Skip to Main Content
Long-term efficacy of artificial cavities for red-cockaded woodpeckers: Lessons learned from hurricane HugoAuthor(s): Robert G. Hooper; William E. Taylor; Susan C. Loeb
Source: In: Costa, Ralph; Daniels, Susan J., eds. Red-cockaded woodpecker: Road to recovery. Blaine, WA: Hancock House Publishers: 430-438.
Publication Series: Miscellaneous Publication
PDF: View PDF (783 KB)
DescriptionBetween 1990 and 1992 an extensive artificial cavity installation program was conducted on the Francis Marion National Forest (FMNF) in coastal South Carolina where Hurricane Hugo had caused vast devastation. Four artificial cavity types were installed: drilled starts, drilled cavities, modified drilled cavities, and inserts. In 1998, we examined 443 of the artificial cavities (average age 8.5 years). Our objective was to determine the relative effectiveness of the 4 types of artificial cavities by comparing their use and durability as well as host tree mortality and reproductive success of red-cockaded woodpeckers (Picoides borealis) using the various types of artificial cavities. Per annum mortality rates for longleaf pines with drilled starts, drilled cavities, and modified drilled cavities did not vary, but the mortality rate of loblolly pines with inserts was 2.4 times greater than for longleaf pines with inserts. Drilled cavities had the highest usability of all cavity types whereas modified drilled cavities and inserts in loblolly pines had the lowest. Modified drilled cavities were more prone to structural damage than drilled cavities, and inserts and modified drilled cavities were more prone to flooding and enlargement than were drilled cavities. Each type was used successfully for nesting and the number of young fledged from artificial cavities did not differ significantly from the number of young fledged from natural cavities. However, red-cockaded woodpecker use of artificial cavities for nesting declined over time, and the long-term usability of drilled starts and drilled cavities for nesting was greater than that of modified drilled cavities and inserts. Although red-cockaded woodpeckers used all cavity types, drilled cavities and drilled starts tended to be the most effective over time. However, managers must weigh training time, tree characteristics, and long-term usability when deciding what types of artificial cavity to install.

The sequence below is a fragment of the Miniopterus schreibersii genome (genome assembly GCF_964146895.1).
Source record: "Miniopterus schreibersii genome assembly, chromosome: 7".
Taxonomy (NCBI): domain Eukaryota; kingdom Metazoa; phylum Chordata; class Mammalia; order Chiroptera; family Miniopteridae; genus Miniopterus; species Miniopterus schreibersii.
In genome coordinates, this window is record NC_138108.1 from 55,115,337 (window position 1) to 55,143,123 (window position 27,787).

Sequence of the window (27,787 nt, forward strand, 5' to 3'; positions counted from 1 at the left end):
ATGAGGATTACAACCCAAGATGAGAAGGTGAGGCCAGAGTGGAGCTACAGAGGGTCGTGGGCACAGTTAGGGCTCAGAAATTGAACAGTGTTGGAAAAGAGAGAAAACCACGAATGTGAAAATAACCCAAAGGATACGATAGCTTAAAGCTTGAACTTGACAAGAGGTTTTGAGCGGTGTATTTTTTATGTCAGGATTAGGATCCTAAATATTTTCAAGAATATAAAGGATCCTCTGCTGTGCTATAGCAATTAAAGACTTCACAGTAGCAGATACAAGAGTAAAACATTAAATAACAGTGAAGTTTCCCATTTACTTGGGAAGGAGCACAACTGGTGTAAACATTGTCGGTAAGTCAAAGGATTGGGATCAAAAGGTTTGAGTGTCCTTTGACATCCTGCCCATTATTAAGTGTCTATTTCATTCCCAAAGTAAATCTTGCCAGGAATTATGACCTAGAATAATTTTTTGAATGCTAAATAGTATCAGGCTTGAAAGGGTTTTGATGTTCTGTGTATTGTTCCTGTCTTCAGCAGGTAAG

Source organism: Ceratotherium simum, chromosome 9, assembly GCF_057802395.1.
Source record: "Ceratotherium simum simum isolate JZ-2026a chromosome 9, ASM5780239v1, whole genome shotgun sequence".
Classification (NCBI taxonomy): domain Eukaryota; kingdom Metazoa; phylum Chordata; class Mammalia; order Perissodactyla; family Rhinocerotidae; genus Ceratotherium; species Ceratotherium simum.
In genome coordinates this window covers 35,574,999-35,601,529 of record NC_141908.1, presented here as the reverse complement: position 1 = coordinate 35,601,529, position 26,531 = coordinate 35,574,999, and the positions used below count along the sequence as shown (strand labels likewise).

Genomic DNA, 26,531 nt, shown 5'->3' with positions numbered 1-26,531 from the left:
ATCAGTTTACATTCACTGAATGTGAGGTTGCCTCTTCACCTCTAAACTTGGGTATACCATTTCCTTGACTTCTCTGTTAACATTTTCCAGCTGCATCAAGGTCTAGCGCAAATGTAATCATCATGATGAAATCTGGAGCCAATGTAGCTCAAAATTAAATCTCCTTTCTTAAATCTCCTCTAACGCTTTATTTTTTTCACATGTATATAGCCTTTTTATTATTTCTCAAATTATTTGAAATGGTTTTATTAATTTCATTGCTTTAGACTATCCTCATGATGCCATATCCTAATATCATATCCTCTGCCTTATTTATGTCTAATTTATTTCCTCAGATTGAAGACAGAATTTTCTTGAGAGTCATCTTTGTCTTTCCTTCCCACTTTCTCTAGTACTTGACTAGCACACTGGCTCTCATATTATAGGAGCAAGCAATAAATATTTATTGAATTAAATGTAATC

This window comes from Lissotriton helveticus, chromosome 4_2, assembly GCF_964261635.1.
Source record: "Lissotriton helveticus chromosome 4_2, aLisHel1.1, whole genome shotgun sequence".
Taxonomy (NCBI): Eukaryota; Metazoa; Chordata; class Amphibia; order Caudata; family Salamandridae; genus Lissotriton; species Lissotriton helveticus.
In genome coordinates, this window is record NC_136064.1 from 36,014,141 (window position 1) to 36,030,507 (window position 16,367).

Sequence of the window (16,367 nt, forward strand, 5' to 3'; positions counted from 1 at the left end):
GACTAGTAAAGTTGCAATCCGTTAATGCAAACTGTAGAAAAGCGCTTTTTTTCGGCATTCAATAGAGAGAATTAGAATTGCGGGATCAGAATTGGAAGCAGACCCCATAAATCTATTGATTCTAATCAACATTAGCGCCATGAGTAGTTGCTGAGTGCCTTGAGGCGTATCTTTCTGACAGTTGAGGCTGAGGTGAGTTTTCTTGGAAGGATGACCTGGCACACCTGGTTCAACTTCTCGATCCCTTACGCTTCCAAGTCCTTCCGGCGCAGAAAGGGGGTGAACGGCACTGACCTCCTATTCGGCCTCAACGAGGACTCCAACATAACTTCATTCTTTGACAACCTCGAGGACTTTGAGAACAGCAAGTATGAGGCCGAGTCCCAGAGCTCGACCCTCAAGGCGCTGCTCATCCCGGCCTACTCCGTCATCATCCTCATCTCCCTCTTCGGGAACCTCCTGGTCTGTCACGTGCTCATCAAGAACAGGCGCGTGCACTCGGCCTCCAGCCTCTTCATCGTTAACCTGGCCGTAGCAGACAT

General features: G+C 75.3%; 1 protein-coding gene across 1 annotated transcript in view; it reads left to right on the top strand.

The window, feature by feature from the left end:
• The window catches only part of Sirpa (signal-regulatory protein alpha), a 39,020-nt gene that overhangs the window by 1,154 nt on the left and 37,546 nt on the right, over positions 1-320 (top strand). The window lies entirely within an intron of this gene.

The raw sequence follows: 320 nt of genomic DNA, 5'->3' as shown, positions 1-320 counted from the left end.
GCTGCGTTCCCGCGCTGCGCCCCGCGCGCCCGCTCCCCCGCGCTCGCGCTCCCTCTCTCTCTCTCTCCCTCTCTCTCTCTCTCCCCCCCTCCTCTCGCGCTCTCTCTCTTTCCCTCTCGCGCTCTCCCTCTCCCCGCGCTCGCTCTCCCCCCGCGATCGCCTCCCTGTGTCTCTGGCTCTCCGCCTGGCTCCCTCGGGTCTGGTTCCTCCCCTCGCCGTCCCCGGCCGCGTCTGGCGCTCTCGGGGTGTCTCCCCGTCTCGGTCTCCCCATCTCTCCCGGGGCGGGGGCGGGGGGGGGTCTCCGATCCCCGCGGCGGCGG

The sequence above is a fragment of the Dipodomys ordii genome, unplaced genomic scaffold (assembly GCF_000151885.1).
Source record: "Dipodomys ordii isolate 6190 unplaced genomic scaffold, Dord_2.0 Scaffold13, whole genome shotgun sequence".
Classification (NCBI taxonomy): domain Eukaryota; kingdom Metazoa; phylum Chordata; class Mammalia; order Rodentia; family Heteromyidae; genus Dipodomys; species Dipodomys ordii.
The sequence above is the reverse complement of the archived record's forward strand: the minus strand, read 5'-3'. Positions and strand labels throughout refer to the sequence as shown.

- You may send email to email@example.com to request a hard copy of this publication.
- (Please specify exactly which publication you are requesting and your mailing address.)
- We recommend that you also print this page and attach it to the printout of the article, to retain the full citation information.
- This article was written and prepared by U.S. Government employees on official time, and is therefore in the public domain.
CitationHooper, Robert G.; Taylor, William E.; Loeb, Susan C. 2004. Long-term efficacy of artificial cavities for red-cockaded woodpeckers: Lessons learned from hurricane Hugo. In: Costa, Ralph; Daniels, Susan J., eds. Red-cockaded woodpecker: Road to recovery. Blaine, WA: Hancock House Publishers: 430-438.
KeywordsArtificial cavities, loblolly pine, longleaf pine, Picoides borealis, Pinus Palustris, Pinus taeda, red-cockaded woodpecker, reproductive success
- Constructing Artifical Red-Cockaded Woodpecker Cavities
- Influence of artificial cavity age on red-cockaded woodpecker translocation success
- Influence of hardwood midstory and pine species on pine bole arthropods
XML: View XML